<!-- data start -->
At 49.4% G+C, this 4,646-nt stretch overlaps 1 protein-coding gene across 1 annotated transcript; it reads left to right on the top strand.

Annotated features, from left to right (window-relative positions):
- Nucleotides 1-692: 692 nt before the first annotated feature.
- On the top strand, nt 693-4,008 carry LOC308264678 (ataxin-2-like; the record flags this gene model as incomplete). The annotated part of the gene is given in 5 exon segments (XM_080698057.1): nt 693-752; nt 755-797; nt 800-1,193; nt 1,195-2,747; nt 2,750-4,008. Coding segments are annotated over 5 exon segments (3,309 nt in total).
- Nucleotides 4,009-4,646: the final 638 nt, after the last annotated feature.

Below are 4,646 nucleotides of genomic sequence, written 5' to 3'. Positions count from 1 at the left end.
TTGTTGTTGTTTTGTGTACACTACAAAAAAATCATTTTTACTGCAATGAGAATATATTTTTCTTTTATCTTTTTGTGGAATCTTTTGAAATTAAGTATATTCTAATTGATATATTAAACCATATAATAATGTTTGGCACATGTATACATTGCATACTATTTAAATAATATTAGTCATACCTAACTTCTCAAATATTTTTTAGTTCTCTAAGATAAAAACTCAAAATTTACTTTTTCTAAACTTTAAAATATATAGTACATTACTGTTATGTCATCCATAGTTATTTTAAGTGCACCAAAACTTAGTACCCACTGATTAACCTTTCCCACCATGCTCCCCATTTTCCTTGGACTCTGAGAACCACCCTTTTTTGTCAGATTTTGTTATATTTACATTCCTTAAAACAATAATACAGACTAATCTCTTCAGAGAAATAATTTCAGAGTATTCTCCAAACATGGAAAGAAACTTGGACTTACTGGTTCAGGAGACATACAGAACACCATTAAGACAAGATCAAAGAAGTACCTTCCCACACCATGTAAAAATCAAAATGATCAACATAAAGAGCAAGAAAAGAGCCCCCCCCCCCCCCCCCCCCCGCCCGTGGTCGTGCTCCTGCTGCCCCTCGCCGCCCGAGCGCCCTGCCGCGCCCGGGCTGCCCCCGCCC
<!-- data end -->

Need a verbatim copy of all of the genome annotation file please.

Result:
At 49.4% G+C, this 4,646-nt stretch overlaps 1 protein-coding gene across 1 annotated transcript; it reads left to right on the top strand.

Annotated features, from left to right (window-relative positions):
- Nucleotides 1-692: 692 nt before the first annotated feature.
- On the top strand, nt 693-4,008 carry LOC308264678 (ataxin-2-like; the record flags this gene model as incomplete). The annotated part of the gene is given in 5 exon segments (XM_080698057.1): nt 693-752; nt 755-797; nt 800-1,193; nt 1,195-2,747; nt 2,750-4,008. Coding segments are annotated over 5 exon segments (3,309 nt in total).
- Nucleotides 4,009-4,646: the final 638 nt, after the last annotated feature.

Below are 4,646 nucleotides of genomic sequence, written 5' to 3'. Positions count from 1 at the left end.
TTGTTGTTGTTTTGTGTACACTACAAAAAAATCATTTTTACTGCAATGAGAATATATTTTTCTTTTATCTTTTTGTGGAATCTTTTGAAATTAAGTATATTCTAATTGATATATTAAACCATATAATAATGTTTGGCACATGTATACATTGCATACTATTTAAATAATATTAGTCATACCTAACTTCTCAAATATTTTTTAGTTCTCTAAGATAAAAACTCAAAATTTACTTTTTCTAAACTTTAAAATATATAGTACATTACTGTTATGTCATCCATAGTTATTTTAAGTGCACCAAAACTTAGTACCCACTGATTAACCTTTCCCACCATGCTCCCCATTTTCCTTGGACTCTGAGAACCACCCTTTTTTGTCAGATTTTGTTATATTTACATTCCTTAAAACAATAATACAGACTAATCTCTTCAGAGAAATAATTTCAGAGTATTCTCCAAACATGGAAAGAAACTTGGACTTACTGGTTCAGGAGACATACAGAACACCATTAAGACAAGATCAAAGAAGTACCTTCCCACACCATGTAAAAATCAAAATGATCAACATAAAGAGCAAGAAAAGAGCCCCCCCCCCCCCCCCCCCCCGCCCGTGGTCGTGCTCCTGCTGCCCCTCGCCGCCCGAGCGCCCTGCCGCGCCCGGGCTGCCCCCGCCC